Dealing with Business Debt

insolvency in ireland - Dealing with business debtIf there is one thing that all businesses would give anything to avoid, it would have to be bad debts. Debt never signifies good news for a company, and the liquidation and the bankruptcy of a company is almost always due to too much debt that can’t be repaid. Not getting into a state of business insolvency is quite easy in concept; the only thing you would do is to avoid having debts. The problem with this simple concept is that it is easier said than done, as thousands of companies can attest to.

Dealing with business debt isn’t easy, because it also means dealing strictly with your loyal customers. Late payments from customers and clients make up almost 25% of all business insolvencies. To sort this out, you may opt to stop depending on the payments from invoices of customers and clients that don’t always pay on time. Though they are loyal and some of them could be your major clients, late payments put your own business finances under stress, and this can put your company at a greater risk of insolvency.


When Examinership Can Be To Your Benefit

Insolvency In Ireland - When Insolvency Can Be To Your BenefitWhen you come to the point that your business is experiencing insolvency, the courts may determine that you need help due to your company’s financial status, and though examinership can be helpful, you should remember that an examiner is appointed by the court and you must do what they say. Failing to follow their instructions will result in your business being liquidated.

Working for Creditors

At this stage of the game, you are no longer working for yourself, but for your creditors. This is an important distinction and it is the job of the examiner to determine if your business can do this and how. Which is why it is imperative that you follow their instructions to the letter. On the other end of the process, your business could become solvent again.

Examiners can be Invited

An examiner is someone who comes into your business and basically assesses it from top to bottom. They are looking to see if your company can meet its current obligations and if not they will advise you on how to do things better. If you begin to see signs that your business is floundering and want to avoid a court appointed examinership, it is wise to invite an independent firm to come in and basically do the same thing.

Turning things Around


What Should I Do If I Receive A Statutory Demand?

The very first thing you must do when receiving a statutory demand is pay attention. statutory demand IrelandThis is not something you can ignore or even put off for another day, these demands must be answered in a timely manner. A statutory demand is initiated by a creditor as a demand for payment, installments or security on a debt your business owes, and if left unanswered they can request bankruptcy on your company at which point the courts will appoint a receiver, examiner or liquidater to deal with the situation.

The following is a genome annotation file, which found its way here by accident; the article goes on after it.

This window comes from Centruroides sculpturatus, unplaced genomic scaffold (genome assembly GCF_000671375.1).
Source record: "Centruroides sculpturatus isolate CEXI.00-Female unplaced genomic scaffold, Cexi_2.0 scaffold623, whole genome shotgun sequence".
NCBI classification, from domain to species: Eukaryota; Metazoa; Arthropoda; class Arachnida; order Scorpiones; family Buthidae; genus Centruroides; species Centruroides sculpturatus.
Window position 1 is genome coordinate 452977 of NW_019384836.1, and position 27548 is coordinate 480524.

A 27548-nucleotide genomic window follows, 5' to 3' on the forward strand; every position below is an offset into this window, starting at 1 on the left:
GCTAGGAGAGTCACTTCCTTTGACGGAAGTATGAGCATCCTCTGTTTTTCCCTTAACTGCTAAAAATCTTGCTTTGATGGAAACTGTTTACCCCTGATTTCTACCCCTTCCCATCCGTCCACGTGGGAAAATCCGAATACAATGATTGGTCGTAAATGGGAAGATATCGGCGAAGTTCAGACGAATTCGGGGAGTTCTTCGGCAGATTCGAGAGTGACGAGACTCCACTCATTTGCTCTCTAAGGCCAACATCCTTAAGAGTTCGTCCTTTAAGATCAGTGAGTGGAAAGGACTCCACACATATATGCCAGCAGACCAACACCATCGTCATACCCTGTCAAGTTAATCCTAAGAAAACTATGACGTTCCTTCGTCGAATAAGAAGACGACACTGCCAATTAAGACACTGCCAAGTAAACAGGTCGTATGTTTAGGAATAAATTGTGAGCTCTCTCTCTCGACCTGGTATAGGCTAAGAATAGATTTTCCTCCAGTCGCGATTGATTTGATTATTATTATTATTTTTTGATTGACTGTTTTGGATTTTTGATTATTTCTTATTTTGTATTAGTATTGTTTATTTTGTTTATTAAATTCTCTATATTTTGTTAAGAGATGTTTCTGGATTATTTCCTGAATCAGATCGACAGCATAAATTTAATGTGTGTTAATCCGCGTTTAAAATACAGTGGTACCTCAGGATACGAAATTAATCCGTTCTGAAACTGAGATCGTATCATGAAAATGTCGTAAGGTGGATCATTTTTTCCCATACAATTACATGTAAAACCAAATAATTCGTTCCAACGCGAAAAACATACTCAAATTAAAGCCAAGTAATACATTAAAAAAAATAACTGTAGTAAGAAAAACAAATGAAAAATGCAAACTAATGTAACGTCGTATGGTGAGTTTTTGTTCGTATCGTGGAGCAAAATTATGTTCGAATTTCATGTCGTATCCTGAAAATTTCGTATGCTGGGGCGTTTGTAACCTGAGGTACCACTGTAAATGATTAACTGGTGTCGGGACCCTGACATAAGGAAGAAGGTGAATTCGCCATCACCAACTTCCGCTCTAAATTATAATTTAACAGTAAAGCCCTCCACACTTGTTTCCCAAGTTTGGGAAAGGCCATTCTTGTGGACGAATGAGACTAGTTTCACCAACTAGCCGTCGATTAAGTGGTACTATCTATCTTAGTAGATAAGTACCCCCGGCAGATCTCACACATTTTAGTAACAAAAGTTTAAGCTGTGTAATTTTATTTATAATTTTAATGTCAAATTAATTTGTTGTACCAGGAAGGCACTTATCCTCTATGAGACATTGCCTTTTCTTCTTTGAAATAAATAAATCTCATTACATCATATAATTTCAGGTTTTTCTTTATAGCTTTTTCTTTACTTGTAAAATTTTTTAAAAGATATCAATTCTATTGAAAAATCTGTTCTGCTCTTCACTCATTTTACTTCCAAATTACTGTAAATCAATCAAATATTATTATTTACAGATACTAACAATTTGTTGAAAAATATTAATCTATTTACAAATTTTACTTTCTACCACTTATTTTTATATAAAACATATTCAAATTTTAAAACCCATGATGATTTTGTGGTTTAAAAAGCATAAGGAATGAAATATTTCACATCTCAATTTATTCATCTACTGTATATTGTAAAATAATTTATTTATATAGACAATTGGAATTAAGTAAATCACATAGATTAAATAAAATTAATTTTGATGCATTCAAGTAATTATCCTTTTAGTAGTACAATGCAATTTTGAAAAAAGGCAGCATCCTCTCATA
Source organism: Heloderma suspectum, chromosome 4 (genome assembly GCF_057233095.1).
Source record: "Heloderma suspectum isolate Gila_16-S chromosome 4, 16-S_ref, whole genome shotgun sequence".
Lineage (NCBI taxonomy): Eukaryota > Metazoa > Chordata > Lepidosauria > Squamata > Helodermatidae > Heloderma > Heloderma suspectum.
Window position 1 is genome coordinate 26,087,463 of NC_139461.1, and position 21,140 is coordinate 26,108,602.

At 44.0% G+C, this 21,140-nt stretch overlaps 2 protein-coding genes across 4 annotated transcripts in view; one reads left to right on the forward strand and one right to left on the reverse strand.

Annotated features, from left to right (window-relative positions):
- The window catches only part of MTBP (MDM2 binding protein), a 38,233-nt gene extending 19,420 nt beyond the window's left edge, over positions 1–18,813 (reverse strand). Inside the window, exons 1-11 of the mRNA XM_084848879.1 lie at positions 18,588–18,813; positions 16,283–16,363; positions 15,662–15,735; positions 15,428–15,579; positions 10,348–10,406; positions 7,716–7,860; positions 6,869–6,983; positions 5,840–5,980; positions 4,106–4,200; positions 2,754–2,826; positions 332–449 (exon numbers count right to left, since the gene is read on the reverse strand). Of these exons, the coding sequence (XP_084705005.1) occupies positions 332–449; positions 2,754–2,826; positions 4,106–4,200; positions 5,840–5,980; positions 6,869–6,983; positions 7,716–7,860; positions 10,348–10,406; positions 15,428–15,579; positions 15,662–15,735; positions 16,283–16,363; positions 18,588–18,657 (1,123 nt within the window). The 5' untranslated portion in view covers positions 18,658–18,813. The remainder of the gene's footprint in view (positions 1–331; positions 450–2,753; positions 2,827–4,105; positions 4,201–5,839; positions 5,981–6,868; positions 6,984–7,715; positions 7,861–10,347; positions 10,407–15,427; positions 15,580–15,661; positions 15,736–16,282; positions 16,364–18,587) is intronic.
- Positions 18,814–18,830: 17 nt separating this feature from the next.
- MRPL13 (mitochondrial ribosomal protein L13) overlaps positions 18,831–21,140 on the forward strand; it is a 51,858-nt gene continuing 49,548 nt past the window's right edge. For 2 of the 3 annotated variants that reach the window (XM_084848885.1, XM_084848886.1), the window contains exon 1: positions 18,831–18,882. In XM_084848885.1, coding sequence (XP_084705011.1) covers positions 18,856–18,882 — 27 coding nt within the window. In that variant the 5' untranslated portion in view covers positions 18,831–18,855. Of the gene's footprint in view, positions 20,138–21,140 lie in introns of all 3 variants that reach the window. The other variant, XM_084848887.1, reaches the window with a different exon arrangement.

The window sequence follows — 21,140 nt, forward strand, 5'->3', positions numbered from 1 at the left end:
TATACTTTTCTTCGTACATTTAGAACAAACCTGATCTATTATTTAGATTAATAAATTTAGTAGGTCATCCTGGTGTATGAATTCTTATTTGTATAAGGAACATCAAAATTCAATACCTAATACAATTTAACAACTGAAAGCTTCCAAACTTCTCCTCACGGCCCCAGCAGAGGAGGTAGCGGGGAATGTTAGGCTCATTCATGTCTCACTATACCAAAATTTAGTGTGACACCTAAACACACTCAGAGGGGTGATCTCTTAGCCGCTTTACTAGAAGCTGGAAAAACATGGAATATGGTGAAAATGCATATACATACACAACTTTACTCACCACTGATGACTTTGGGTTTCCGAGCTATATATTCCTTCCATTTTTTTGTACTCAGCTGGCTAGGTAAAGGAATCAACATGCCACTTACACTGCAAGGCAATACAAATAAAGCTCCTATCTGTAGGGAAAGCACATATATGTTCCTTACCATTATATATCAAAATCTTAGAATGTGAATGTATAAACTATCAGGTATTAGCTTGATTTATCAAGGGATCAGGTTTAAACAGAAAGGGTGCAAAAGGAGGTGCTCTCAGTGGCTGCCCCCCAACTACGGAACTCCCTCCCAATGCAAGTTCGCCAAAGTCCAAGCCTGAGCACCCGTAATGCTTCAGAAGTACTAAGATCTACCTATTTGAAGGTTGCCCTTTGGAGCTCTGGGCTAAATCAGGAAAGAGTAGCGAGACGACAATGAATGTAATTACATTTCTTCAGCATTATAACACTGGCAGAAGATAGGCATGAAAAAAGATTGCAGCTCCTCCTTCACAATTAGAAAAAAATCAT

Insolvency Adviser

As soon as you receive this type of notification that your company is in distress you should be looking for some advice. There are insolvency consultants you could turn to for help; you may even have an in-house legal adviser who could point you in the right direction. Your answer to a statutory demand is going to be very dependent upon where your company is and if there is any hope of financial recovery. A good insolvency consultant can go through the information with you and point out areas where you could trim costs and begin covering your business debts.

Do it Yourself

Many business owners and individuals want to know if they can handle a statutory demand themselves, and in some cases you can but it will still require prompt attention. In some situations, these demands are issued but not valid, which means you can apply to the courts to have them set aside. Again, this is something you will want to address in a timely fashion, say within 18 days of receiving the statutory demand.

Set Aside Circumstances:
• You dispute the amount of the debt
• You have a counterclaim for more than the current demand against you
• Demand is below a specified sum
• You do not owe the debt


Why You Would Liquidate Your Company

In today’s shaky Irish economy it is becoming far more common for a company to experience financial difficulties. It is the nature of running a business to have a need find ways to generate more funds. The traditional route for companies has always been to apply for funding from their banks. However, with the ongoing credit crisis in Ireland showing no signs of a let-up, the current problems within the banking institutions, and the downturn of traditional demand for services and products, a lot of Irish companies are finding they can’t keep up with servicing their business debts to the banks, and to their creditors.


When Insolvency Can Be To Your Benefit

Insolveny In Ireland - When Insolvency Can Be To Your BenefitAlthough it sounds like a ridiculous statement, it is indeed true – you can turn insolvency to your benefit.

Business insolvency could mean a fresh new start for a sinking company. When a business lacks the ability to pay off its mountain of debts from different creditors, it definitely is not an option to just take no action and stress over these problems for weeks. Your business problems need to be resolved by tackling them head-on.

But “How do I do that?,” you may well ask.

Dealing with the company’s continually increasing debts involves due legal process. And it is better to do this immediately to avoid further damage and risks. This resolution process means seeking external help; you will need solid insolvency advice.